But what about other broken promises? What about infidelity? What about abuse? What about behaviors that endanger the whole family? What about the words, “I never loved you?” Some behaviors create scars that can’t be healed. With the continuation of these damaging behaviors trust is just a word and not a behavior. Trust is the glue that holds it all together. All broken promises hurt, but some hurts are repairable and some just are not. You can’t always find all of Humpty Dumpty’s pieces, much less put them back together.

Now I’m going to get myself in trouble. Should I apologize ahead of time? We will see. I look at fidelity in two different ways, but with a commonality. Fidelity is a promise. Wikipedia says “Fidelity is the quality of faithfulness or loyalty.” So, fidelity is the promise of faithfulness. Companies expect fidelity from their employees and try to assure there is no misunderstanding by requiring a signed legal contract stating the acts that would constitute infidelity.

When we marry, we sign a document as well, but more important we verbally promise this fidelity. We traditionally call it a vow. To me, a vow is a promise of higher order, similar to an oath but slightly different. In old England if I were a Knight, I would swear allegiance to the King. I would take an oath. I would vow to defend the Crown. If I were a Monk during that same time, I would make my vows. This would be a transaction between the monk and God. The fidelity promise is a solemn vow to fulfill your commitment. So, of all the promises broken, this can be one of the hardest from which to recover. A promise made in front of man and God.


What about abuse? It comes in all forms  – physical, verbal and emotional. It can be physical, causing injury or emotional leaving even deeper scars. I must admit to you that this behavior is one I cannot understand and probably would struggle to forgive. Many times the victim believes it is somehow their fault. They think they have brought the abuse on to themselves. This is not true. Get out and get help – right now.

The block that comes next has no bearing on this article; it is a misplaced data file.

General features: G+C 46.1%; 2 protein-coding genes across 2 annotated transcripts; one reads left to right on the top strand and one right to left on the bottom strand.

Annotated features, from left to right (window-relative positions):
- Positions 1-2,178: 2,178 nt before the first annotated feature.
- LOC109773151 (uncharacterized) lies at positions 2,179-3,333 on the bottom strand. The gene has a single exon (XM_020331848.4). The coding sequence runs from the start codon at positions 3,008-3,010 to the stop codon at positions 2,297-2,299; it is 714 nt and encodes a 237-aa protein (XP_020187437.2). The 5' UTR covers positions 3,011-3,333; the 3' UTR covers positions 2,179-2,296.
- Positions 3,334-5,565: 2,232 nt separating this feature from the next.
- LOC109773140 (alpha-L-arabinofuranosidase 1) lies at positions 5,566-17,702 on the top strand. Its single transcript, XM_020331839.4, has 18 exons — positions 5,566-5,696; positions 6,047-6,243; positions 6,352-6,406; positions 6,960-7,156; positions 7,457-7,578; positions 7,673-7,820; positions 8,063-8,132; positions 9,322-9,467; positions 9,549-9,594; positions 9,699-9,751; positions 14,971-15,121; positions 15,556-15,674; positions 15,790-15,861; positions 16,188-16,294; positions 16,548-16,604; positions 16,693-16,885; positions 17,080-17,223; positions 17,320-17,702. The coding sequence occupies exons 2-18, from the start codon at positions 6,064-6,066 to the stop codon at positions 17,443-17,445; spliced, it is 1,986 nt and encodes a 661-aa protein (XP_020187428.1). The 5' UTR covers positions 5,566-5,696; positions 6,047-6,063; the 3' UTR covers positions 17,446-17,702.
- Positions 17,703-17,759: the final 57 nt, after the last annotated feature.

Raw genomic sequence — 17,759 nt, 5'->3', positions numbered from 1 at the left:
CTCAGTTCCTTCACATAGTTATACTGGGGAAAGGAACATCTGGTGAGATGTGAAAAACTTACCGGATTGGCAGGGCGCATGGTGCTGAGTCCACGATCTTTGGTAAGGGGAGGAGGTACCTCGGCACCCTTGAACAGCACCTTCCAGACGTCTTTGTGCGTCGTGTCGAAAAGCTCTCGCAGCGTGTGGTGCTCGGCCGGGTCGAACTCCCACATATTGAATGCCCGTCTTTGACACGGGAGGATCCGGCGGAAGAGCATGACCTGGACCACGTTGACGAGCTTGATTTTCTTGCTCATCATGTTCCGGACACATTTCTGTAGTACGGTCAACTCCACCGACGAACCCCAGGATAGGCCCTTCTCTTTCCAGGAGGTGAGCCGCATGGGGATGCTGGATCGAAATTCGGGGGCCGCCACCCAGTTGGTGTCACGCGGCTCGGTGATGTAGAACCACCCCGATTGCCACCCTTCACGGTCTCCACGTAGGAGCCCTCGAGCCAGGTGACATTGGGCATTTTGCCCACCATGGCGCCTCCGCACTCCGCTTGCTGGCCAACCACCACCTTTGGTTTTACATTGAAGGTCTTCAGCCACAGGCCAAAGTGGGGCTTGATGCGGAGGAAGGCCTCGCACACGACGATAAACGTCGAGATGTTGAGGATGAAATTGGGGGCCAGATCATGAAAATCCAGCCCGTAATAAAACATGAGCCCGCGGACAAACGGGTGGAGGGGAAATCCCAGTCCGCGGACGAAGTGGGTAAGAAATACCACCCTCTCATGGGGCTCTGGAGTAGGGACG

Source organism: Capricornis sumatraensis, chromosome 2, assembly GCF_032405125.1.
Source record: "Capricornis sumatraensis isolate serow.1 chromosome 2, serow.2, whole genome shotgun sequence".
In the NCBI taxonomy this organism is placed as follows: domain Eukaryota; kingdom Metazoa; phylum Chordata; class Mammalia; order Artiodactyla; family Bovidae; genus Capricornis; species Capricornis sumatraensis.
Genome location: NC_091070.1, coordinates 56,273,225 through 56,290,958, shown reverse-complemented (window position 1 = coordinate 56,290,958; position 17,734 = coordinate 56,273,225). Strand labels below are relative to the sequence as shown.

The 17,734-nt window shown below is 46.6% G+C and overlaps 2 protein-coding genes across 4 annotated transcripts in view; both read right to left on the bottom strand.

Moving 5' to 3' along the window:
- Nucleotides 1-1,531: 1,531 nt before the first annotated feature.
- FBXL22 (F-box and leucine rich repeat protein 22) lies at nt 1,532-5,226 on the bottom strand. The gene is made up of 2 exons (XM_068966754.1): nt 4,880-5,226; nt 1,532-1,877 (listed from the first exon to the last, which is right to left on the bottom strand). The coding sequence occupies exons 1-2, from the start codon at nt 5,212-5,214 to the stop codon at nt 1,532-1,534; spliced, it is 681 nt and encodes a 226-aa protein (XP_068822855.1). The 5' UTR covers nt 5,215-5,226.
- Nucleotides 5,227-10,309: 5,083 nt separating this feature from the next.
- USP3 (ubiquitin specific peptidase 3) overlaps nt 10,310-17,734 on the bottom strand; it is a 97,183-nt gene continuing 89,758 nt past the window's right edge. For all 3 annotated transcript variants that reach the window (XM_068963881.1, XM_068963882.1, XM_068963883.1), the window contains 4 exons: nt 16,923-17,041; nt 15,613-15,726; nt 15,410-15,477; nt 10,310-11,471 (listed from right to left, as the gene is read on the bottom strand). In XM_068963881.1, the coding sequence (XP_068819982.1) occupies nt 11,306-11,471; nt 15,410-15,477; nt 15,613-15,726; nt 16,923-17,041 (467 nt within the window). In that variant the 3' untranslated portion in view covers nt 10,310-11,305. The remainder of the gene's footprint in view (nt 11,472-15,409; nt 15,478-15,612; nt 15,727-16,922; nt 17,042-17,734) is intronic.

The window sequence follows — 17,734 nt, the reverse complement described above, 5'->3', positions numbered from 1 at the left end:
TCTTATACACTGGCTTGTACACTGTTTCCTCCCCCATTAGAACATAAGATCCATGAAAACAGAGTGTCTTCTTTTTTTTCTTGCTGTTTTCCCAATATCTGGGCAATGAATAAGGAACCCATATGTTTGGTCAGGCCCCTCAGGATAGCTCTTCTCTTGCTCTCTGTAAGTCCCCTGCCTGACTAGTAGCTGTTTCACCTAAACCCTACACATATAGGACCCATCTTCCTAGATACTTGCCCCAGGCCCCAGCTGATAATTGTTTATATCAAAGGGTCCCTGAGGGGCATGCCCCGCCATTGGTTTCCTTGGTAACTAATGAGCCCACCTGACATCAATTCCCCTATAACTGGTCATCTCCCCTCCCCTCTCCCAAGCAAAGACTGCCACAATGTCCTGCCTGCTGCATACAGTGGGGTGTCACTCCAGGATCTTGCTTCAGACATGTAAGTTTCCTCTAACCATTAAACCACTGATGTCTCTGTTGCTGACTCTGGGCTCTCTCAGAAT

Am I saying if the relationship has become this divided that there is no way back? No. Never say never. But the way back takes major commitments on both sides. It may also take significant concessions from both partners. In most cases when the disconnect is this complete, only a professional can help the couple repair the damage.


Something to remember at this point is from one of my earlier blogs, the impact of time. The longer you allow the complete disconnect to occur, the less chance there is of a reconnection. Start repairing it now.

How do you reconnect after this? Maybe you don’t. But maybe there’s just one more chance. In the worst of all situations there’s always hope. Don’t be passive aggressive, say what you are feeling. When you make a mistake, own it, and then apologize quickly and sincerely. After you apologize, change your ways, discontinue the toxic behavior. This is your new mantra: Right Thoughts, Right Words, Right Actions. Practice fidelity in all things. Don’t suffer any type of abuse.

Steve Haberly

Next week’s post, The Luck Connection asks, “How can a dime change your life?”